Duke has won seven consecutive season openers dating back to 2012.
Don't expect that streak to extend to eight.
The Blue Devils will travel to Atlanta this Saturday for the Chick-fil-A Kickoff Game at Mercedes-Benz Stadium, taking on No. 2 Alabama at 3:30 p.m. in what many believe might end up being the most lopsided contest in the event’s history. The Crimson Tide are currently a 34.5-point favorite, though for Duke, it's a milestone for the program to just be in the contest.
“We have worked extremely hard as a program to put ourselves in a position to be in a game like this—really hard,” head coach David Cutcliffe, who graduated from Alabama in 1976, said. “We lost some good players on both sides of the ball. We got a lot of good football players coming back...[It is a] huge challenge. Huge opportunity for our program to take another step.”
There is reason for the expected point differential. Alabama returns the majority of an offense that finished 2018 third in points per game and sixth in total yards—head coach Nick Saban’s best marks during his 12 years in Tuscaloosa.
The leader of that offensive attack, 2018 Heisman Trophy finalist Tua Tagovailoa, rewrote the Crimson Tide record books last season, setting the single-season marks with both 3,966 passing yards and 43 passing touchdowns. Alabama’s previous program highs were 3,487 and 30, respectively.
Tagovailoa’s rise to prominence led to a new style of Crimson Tide football—one that boasted an elite aerial attack rather than the typical grit-and-grind Saban units. It certainly helped that the star quarterback had perhaps the nation’s best receiving corps by his side, one that returns almost all key contributors from last year, including the star of the pack, junior wideout Jerry Jeudy.
The former five-star recruit took home the 2018 Biletnikoff Award as the country’s top receiver, posting 1315 yards and 14 touchdowns as a true sophomore. Mel Kiper Jr. ranks him as the No. 1 overall prospect for the 2020 NFL Draft.
“I don’t know if there is a better prospect than [Tagovailoa],” Cutcliffe said. “But Jeudy may be equal. There’s no stopping [him]—you've just got to minimize damage. With people that explosive [and] that fast, coverage has to change, you have to get help [in] different ways...he’s not the only one they’ve got at receiver.”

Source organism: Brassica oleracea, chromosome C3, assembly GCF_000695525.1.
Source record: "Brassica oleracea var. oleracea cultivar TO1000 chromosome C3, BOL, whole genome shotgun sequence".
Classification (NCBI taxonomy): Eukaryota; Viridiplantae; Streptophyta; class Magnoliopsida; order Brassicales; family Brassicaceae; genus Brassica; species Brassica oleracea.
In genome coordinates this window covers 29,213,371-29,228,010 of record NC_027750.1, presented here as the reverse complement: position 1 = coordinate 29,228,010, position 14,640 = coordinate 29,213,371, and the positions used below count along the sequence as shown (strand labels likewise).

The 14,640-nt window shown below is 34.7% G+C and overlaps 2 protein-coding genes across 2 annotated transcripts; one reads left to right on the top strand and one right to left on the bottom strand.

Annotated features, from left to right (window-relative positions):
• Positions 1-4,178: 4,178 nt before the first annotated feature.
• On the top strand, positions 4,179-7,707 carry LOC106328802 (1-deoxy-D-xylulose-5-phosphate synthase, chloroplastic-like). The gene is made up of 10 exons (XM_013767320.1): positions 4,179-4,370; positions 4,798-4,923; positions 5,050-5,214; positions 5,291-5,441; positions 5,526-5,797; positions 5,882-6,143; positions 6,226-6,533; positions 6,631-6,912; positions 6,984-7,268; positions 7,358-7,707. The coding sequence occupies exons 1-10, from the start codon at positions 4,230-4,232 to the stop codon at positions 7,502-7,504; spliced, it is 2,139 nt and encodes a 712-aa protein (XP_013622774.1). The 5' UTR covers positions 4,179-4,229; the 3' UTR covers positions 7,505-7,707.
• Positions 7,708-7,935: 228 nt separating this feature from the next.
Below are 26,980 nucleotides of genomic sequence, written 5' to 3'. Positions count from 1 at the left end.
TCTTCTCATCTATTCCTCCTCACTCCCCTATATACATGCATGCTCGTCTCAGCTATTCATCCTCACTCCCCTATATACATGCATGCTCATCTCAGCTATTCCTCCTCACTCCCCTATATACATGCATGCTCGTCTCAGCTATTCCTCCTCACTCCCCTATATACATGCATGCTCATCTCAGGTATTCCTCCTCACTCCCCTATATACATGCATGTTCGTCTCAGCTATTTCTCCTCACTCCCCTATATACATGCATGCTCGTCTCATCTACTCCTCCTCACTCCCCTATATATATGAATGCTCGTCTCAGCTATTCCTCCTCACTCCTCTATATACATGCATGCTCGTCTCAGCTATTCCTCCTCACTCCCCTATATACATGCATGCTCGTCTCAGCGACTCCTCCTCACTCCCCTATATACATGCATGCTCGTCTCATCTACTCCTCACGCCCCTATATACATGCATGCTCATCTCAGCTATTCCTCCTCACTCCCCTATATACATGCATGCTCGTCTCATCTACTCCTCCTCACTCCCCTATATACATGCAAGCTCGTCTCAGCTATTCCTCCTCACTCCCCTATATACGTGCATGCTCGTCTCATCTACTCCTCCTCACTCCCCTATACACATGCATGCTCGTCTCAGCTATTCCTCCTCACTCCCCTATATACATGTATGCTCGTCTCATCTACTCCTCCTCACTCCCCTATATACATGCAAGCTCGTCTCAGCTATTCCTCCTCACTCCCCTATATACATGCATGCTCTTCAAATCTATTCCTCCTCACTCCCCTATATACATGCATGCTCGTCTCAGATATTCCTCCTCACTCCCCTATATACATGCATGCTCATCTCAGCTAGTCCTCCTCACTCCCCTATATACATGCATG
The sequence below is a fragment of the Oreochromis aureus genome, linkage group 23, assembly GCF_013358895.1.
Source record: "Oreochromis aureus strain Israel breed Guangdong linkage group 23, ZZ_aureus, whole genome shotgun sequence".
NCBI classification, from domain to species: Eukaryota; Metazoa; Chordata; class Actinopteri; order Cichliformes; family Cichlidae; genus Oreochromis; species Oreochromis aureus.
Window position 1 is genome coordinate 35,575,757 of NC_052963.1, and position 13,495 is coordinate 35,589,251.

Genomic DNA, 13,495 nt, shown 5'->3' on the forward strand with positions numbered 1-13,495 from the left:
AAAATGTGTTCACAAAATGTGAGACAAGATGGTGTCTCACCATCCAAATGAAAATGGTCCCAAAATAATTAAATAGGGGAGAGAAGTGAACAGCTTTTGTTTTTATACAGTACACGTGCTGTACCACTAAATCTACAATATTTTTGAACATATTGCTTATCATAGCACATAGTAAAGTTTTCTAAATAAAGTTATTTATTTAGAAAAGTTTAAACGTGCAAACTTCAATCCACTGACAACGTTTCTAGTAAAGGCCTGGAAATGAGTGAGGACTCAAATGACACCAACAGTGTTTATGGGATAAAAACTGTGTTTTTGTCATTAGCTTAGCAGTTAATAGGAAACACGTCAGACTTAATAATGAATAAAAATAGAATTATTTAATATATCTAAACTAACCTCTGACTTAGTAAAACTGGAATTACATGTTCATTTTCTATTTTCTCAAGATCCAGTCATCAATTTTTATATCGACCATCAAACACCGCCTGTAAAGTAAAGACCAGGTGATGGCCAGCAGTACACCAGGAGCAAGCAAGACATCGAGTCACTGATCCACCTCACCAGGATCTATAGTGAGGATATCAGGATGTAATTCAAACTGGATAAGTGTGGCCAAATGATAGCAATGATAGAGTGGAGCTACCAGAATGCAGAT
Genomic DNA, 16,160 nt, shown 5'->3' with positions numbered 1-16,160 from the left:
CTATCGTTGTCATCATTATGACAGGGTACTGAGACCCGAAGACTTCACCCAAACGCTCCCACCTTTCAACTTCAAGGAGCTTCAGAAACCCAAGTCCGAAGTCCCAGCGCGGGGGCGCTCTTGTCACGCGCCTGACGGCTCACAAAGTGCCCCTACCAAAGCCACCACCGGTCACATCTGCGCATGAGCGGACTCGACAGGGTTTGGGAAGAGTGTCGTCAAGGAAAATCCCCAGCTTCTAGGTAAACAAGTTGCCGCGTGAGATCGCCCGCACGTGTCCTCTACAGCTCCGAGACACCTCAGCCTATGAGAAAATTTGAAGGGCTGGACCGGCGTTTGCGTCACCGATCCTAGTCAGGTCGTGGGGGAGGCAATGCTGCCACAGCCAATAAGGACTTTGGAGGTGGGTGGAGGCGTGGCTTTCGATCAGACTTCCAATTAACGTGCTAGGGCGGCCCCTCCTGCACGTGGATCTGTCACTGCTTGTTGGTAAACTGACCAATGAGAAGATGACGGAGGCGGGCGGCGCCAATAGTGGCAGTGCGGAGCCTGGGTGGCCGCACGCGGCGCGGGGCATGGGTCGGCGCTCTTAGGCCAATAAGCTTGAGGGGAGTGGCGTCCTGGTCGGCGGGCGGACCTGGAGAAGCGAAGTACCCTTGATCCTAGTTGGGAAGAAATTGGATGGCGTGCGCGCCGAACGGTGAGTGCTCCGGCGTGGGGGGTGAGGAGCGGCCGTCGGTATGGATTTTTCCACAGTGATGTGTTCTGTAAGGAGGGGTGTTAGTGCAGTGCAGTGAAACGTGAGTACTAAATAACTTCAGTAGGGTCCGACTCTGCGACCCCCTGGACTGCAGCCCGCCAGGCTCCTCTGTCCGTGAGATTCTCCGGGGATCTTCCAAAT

That leaves the Crimson Tide’s running back unit as perhaps the only part of the offense that needed any rebuilding this offseason, losing both Josh Jacobs and Damien Harris to the draft. With those two gone, Saban will have to make do with what he’s got left—five-star Najee Harris and four-star Brian Robinson Jr., though both are suspended for the first half Saturday for missing a team meeting.
It’s rare to get this far along in a preview of Alabama without at least some mention of its defense, but that just speaks to the weapons the Tide have on the offensive end. Still, top-10 finishes in both points and total yards allowed per game last year is nothing to ignore, though injuries have continued to riddle Alabama leading up to this weekend. First, it was linebacker Joshua McMillon, who may miss all of 2019 with a knee injury. And now, star linebacker Dylan Moses—quite possibly Alabama's best player on the defensive end of the field—is believed to be out for the year with a torn ACL.
Even so, there is little doubt that Duke will have an extremely tough time moving the football.
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A big part of that will also be due to the changes Cutcliffe’s squad have experienced on the offensive end, with former quarterback Daniel Jones drafted No. 6 by the New York Giants. His departure makes way for redshirt senior Quentin Harris to take over under center, a player known far more for his legs than his arm.
“I have great confidence in [Harris],” Cutcliffe said. “I had great confidence in [Jones] his first full year as a starter. They're a little different. One of the things that I've been fortunate to do in my career is have to replace first-round draft choice quarterbacks. It's not an easy task.
“The thing that Quentin Harris didn't have to do, he didn't have to become a leader. He's been a leader in our program. If you just heard him speak, you realize what type of young man he is. He speaks volumes of the character in our program.”
Harris’ passing options, however, are not ideal. With Jake Bobo sidelined, not a single Blue Devil wide receiver playing Saturday will have posted more than seven receptions in 2018. Someone who did, though, is running back Deon Jackson.
Jackson enters 2019 as Duke’s only member of the preseason all-ACC team and is primed for a big year as an all-purpose threat. The backfield tandem of him and Brittain Brown—a more conventional running back—will likely be Cutcliffe’s biggest source of offense this season.
Overall, it’s not impossible that the Blue Devils escape Atlanta with a win. Their defensive line is perhaps the best front four Cutcliffe has had here in Durham, and a secondary led by Michael Carter II should be solid against most teams. Even Koby Quansah—who recently underwent surgery on his thumb—could be out there as early as this weekend to anchor the linebacking corps.
But sometimes, the talent difference is just too much. And that will most likely be the case on Saturday.
“Starting with them brings our game to the next level,” Quansah said. “So, we start hot, we play hot, we’re gonna carry that throughout the season. So being able to play again, the elite, helps us to know that we can play at this level. And carry that throughout the whole season.”